Using the X Window System means interacting with Linux on several different levels. X itself simply provides the graphics for displaying components of a graphical user interface: X draws the screen, draws objects on the screen, and tracks user input actions such as keyboard input and mouse operations. To organize all of this into familiar objects like windows, menus, and scrollbars, X relies on a separate program called a window manager. A window manager alone won’t necessarily assure tight integration between applications running under X; that higher degree of integration comes from something called a desktop environment. While X itself is a single program, X under Linux supports several popular window managers, and two popular desktop environments.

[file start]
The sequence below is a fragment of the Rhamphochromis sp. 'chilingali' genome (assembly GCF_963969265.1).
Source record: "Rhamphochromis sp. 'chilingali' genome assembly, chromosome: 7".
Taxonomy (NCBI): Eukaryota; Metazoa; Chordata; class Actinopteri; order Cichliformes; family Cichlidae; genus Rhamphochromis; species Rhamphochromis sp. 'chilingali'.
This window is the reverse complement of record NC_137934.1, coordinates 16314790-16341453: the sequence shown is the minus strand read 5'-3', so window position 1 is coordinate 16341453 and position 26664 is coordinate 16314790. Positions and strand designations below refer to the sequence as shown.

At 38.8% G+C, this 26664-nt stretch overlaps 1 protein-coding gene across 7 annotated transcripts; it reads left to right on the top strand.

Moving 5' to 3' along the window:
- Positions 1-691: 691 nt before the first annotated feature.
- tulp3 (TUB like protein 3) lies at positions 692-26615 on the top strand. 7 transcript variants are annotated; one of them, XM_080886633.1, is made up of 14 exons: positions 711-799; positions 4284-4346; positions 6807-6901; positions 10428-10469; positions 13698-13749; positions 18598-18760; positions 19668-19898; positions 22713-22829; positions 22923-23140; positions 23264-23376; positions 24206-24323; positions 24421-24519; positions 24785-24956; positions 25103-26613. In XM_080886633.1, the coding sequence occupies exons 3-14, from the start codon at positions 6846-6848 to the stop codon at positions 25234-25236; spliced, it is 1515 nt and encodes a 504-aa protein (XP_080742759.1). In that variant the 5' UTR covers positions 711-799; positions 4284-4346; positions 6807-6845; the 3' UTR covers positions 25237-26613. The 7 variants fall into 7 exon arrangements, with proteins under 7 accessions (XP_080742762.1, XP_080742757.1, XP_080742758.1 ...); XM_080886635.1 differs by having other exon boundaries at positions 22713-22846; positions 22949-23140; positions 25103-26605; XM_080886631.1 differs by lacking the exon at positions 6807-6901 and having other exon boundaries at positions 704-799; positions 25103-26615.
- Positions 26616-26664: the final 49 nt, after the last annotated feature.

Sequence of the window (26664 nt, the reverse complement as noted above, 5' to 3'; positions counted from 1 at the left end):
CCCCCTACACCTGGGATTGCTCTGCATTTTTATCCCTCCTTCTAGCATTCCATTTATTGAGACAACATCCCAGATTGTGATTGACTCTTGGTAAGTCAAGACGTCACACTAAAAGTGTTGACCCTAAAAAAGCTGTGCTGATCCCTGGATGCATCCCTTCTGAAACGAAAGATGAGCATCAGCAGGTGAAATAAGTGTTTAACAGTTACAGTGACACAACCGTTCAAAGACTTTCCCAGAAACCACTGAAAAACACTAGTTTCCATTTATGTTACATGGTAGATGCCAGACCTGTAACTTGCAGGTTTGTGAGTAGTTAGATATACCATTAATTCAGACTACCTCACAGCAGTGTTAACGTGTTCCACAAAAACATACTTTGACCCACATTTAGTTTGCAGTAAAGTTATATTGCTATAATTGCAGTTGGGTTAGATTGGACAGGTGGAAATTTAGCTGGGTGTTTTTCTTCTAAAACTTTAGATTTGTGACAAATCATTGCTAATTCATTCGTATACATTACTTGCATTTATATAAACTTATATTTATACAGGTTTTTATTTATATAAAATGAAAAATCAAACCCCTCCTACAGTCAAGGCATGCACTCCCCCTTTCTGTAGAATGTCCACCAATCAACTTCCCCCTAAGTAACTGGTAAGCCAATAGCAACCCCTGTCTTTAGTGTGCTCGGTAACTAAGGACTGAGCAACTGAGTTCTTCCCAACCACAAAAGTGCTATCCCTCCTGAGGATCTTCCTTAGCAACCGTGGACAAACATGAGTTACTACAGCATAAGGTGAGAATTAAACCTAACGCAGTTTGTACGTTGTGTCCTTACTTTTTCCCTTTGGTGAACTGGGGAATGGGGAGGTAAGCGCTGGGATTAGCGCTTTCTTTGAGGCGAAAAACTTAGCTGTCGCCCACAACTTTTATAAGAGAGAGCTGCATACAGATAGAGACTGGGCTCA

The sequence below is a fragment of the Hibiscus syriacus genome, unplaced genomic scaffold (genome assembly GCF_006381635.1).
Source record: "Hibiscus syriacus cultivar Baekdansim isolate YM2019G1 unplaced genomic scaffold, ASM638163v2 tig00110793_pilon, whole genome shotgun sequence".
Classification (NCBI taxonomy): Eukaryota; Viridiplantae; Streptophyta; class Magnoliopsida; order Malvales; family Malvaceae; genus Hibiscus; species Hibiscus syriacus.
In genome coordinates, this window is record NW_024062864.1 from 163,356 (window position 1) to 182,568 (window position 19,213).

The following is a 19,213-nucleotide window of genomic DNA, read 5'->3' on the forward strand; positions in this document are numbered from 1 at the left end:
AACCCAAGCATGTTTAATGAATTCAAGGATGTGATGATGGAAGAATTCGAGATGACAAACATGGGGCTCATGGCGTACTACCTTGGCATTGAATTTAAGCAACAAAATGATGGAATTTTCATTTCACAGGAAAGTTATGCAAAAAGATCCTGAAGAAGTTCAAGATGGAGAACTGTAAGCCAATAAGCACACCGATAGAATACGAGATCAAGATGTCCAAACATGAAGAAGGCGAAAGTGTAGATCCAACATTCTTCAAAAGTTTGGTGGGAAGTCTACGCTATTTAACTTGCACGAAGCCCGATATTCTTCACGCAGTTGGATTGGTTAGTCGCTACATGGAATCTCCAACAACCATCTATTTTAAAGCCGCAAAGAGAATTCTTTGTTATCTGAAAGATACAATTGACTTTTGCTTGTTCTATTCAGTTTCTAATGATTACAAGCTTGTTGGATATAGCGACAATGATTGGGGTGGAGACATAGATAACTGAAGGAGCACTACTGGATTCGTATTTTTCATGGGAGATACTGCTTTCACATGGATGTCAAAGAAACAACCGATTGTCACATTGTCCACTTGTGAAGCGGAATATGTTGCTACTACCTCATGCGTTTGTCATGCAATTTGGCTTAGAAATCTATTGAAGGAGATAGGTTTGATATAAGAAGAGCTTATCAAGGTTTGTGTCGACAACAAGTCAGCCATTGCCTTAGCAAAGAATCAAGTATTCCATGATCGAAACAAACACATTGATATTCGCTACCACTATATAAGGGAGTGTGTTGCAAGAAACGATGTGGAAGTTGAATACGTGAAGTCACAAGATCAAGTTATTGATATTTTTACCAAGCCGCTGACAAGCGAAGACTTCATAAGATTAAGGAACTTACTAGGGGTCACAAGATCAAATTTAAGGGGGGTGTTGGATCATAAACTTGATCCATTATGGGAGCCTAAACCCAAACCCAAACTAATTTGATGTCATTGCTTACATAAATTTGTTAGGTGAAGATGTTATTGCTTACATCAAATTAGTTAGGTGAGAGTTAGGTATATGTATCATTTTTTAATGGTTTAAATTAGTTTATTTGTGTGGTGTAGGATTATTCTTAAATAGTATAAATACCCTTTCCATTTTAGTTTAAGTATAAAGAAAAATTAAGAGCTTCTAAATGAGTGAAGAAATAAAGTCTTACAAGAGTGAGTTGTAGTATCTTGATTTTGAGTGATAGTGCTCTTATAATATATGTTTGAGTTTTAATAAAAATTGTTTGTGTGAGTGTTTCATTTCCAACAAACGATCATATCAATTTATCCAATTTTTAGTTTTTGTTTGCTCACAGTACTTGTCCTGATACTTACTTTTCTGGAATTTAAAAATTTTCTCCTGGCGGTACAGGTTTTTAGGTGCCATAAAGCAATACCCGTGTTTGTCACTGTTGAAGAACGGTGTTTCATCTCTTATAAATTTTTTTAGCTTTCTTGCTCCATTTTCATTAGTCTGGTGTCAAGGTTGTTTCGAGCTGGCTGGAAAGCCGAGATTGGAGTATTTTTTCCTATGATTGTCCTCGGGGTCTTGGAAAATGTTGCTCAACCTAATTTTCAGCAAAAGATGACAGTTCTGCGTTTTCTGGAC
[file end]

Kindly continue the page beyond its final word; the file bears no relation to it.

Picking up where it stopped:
To use X effectively, you’ll learn the basic keyboard and mouse operations for communicating with X. If you’re like most X users, you’ll find it helpful to use a window manager and a desktop with X. You’ll learn why window managers and desktops are useful and get help in choosing and setting up a window manager and a desktop.
Using the keyboard with X closely resembles using the keyboard with Microsoft Windows. X sends your keyboard input to the active window, which is said to have the input focus. The active window is usually the window in which you most recently clicked the mouse; however, under some circumstances, it can be the window beneath the mouse cursor.